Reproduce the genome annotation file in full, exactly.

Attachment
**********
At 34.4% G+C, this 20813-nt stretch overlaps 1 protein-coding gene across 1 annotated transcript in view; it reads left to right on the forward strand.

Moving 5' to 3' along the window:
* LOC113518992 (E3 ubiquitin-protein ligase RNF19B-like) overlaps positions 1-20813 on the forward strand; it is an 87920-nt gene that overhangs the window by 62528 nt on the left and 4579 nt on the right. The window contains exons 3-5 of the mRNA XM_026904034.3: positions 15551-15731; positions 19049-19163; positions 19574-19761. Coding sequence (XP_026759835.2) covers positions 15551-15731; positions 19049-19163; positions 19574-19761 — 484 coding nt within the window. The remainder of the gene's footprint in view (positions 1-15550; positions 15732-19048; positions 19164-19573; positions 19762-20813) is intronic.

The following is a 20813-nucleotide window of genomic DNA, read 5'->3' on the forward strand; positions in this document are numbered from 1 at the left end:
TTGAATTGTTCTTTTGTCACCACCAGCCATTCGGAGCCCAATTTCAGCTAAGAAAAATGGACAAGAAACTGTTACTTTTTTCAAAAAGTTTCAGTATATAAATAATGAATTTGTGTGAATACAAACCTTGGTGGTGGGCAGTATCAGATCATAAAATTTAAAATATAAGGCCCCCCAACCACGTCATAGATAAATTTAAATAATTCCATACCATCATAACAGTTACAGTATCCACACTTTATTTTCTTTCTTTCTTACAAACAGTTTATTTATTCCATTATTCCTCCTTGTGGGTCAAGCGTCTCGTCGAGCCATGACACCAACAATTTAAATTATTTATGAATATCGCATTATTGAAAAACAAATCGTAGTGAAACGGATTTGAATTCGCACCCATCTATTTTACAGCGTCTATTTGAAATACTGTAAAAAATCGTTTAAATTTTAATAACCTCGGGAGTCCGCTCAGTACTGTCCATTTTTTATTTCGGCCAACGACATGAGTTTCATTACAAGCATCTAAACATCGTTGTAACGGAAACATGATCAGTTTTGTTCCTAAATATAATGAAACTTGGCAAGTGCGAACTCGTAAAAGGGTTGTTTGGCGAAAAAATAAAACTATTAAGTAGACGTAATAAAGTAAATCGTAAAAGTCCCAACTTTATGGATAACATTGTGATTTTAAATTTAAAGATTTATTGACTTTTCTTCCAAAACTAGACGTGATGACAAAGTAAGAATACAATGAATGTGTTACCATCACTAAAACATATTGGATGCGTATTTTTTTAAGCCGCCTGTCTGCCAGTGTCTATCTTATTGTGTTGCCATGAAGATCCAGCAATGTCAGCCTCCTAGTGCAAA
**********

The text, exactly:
At 34.4% G+C, this 20813-nt stretch overlaps 1 protein-coding gene across 1 annotated transcript in view; it reads left to right on the forward strand.

Moving 5' to 3' along the window:
* LOC113518992 (E3 ubiquitin-protein ligase RNF19B-like) overlaps positions 1-20813 on the forward strand; it is an 87920-nt gene that overhangs the window by 62528 nt on the left and 4579 nt on the right. The window contains exons 3-5 of the mRNA XM_026904034.3: positions 15551-15731; positions 19049-19163; positions 19574-19761. Coding sequence (XP_026759835.2) covers positions 15551-15731; positions 19049-19163; positions 19574-19761 — 484 coding nt within the window. The remainder of the gene's footprint in view (positions 1-15550; positions 15732-19048; positions 19164-19573; positions 19762-20813) is intronic.

The following is a 20813-nucleotide window of genomic DNA, read 5'->3' on the forward strand; positions in this document are numbered from 1 at the left end:
TTGAATTGTTCTTTTGTCACCACCAGCCATTCGGAGCCCAATTTCAGCTAAGAAAAATGGACAAGAAACTGTTACTTTTTTCAAAAAGTTTCAGTATATAAATAATGAATTTGTGTGAATACAAACCTTGGTGGTGGGCAGTATCAGATCATAAAATTTAAAATATAAGGCCCCCCAACCACGTCATAGATAAATTTAAATAATTCCATACCATCATAACAGTTACAGTATCCACACTTTATTTTCTTTCTTTCTTACAAACAGTTTATTTATTCCATTATTCCTCCTTGTGGGTCAAGCGTCTCGTCGAGCCATGACACCAACAATTTAAATTATTTATGAATATCGCATTATTGAAAAACAAATCGTAGTGAAACGGATTTGAATTCGCACCCATCTATTTTACAGCGTCTATTTGAAATACTGTAAAAAATCGTTTAAATTTTAATAACCTCGGGAGTCCGCTCAGTACTGTCCATTTTTTATTTCGGCCAACGACATGAGTTTCATTACAAGCATCTAAACATCGTTGTAACGGAAACATGATCAGTTTTGTTCCTAAATATAATGAAACTTGGCAAGTGCGAACTCGTAAAAGGGTTGTTTGGCGAAAAAATAAAACTATTAAGTAGACGTAATAAAGTAAATCGTAAAAGTCCCAACTTTATGGATAACATTGTGATTTTAAATTTAAAGATTTATTGACTTTTCTTCCAAAACTAGACGTGATGACAAAGTAAGAATACAATGAATGTGTTACCATCACTAAAACATATTGGATGCGTATTTTTTTAAGCCGCCTGTCTGCCAGTGTCTATCTTATTGTGTTGCCATGAAGATCCAGCAATGTCAGCCTCCTAGTGCAAA